Surgical resection provides significantly better long-term survival compared to transarterial chemoembolization (TACE) in patients with advanced Barcelona Clinic Liver Cancer (BCLC) stage C hepatocellular carcinoma (HCC), according to a study published in the Journal of Surgical Oncology.
Taiwanese researchers led by Po-Hong Lui, MD, of the Taipei Veterans General Hospital examined patients being treated for their HCC, 264 with surgical resection and 389 with TACE. Among these patients, 163 matched pairs were identified from each arm by propensity score analysis in order to compare long-term survival.
They found that the group that underwent surgical resection had better liver function reserve than the TACE group, and demonstrated better long-term survival. After matched propensity modeling, baseline characteristics were similar between the two groups.
In addition, with Cox proportional modeling, patients who underwent TACE had an increased risk of mortality compared to those who underwent surgical resection.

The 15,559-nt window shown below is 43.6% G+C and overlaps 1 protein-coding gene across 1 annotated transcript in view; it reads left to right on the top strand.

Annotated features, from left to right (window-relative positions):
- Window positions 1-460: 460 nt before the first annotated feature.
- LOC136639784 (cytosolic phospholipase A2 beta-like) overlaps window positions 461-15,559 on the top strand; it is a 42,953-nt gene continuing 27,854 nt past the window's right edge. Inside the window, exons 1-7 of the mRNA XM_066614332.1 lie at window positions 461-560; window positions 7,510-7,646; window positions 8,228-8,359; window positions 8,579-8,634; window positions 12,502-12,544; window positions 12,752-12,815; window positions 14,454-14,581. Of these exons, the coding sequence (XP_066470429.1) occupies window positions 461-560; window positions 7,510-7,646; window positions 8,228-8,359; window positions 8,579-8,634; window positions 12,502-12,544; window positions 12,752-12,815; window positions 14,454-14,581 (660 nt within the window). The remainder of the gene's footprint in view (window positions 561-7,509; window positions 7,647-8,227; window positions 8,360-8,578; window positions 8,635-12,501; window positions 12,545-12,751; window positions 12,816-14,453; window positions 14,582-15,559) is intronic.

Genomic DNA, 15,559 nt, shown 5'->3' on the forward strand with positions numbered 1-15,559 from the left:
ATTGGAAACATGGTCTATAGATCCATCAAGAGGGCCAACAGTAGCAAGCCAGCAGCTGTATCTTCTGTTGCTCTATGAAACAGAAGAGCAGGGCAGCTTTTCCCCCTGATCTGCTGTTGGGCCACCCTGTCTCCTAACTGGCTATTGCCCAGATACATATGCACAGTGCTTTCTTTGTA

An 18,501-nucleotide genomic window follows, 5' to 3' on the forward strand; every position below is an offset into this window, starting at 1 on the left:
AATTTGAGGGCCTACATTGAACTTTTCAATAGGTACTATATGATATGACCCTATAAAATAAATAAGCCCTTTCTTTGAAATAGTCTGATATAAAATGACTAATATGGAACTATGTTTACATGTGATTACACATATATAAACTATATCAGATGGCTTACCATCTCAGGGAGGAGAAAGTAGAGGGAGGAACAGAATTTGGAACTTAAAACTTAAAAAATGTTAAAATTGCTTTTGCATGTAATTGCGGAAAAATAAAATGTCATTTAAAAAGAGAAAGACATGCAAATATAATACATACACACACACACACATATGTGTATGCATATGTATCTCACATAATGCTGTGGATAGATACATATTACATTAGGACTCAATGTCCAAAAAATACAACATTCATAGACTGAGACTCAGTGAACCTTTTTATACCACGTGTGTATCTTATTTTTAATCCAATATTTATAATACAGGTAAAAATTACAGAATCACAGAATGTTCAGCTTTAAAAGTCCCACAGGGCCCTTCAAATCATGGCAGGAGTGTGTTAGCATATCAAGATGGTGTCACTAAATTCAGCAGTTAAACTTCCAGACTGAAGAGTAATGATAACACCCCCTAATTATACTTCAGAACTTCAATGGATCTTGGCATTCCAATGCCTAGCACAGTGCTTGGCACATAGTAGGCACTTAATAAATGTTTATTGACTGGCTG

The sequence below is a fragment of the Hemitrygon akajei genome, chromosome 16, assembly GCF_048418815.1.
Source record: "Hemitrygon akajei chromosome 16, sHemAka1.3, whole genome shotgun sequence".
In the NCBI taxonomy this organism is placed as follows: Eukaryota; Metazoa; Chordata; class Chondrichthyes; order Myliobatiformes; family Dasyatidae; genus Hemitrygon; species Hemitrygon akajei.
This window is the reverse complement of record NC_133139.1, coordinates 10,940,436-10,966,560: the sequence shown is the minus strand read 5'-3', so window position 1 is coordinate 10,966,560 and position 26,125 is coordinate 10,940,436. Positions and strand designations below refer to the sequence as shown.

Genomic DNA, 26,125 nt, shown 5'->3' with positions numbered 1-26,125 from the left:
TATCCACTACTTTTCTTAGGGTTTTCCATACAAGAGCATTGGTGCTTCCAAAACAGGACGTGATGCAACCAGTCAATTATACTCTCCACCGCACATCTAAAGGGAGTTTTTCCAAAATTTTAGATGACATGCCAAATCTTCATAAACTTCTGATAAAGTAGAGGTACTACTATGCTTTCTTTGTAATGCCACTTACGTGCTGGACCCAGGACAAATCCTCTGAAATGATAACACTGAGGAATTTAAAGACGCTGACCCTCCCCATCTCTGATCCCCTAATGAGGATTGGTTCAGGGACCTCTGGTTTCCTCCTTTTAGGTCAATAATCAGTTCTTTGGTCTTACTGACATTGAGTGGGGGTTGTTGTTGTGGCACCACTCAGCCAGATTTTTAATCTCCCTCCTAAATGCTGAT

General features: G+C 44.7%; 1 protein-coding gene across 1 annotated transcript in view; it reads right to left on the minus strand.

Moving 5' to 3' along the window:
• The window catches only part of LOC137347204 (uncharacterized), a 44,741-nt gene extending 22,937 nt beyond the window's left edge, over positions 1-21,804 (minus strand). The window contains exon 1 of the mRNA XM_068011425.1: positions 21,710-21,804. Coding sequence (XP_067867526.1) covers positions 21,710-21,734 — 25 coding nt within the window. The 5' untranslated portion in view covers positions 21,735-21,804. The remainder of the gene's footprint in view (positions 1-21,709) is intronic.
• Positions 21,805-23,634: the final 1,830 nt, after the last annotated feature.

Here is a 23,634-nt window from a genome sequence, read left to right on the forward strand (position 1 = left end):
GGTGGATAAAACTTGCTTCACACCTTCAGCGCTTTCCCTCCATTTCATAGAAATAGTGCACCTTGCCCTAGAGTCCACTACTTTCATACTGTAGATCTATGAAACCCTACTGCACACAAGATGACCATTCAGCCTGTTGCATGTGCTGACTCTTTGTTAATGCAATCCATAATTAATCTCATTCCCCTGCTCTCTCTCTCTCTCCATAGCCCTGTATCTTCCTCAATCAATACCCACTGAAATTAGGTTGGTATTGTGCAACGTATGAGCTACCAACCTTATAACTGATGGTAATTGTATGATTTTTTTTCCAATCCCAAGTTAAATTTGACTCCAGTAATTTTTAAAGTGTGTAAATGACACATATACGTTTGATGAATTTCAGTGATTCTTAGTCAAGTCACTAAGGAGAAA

“Multidisciplinary approaches for these patients and further amendments to the BCLC classification scheme are required,” the authors concluded.
The authors aimed to compare surgical resection (SR) and transarterial chemoembolization (TACE) for advanced (BCLC stage C) hepatocellular carcinoma (HCC) patients. This study suggests that SR provides significantly better long-term survival than TACE in patients with BCLC stage C HCC, and should be an integral part in the management of advanced HCC.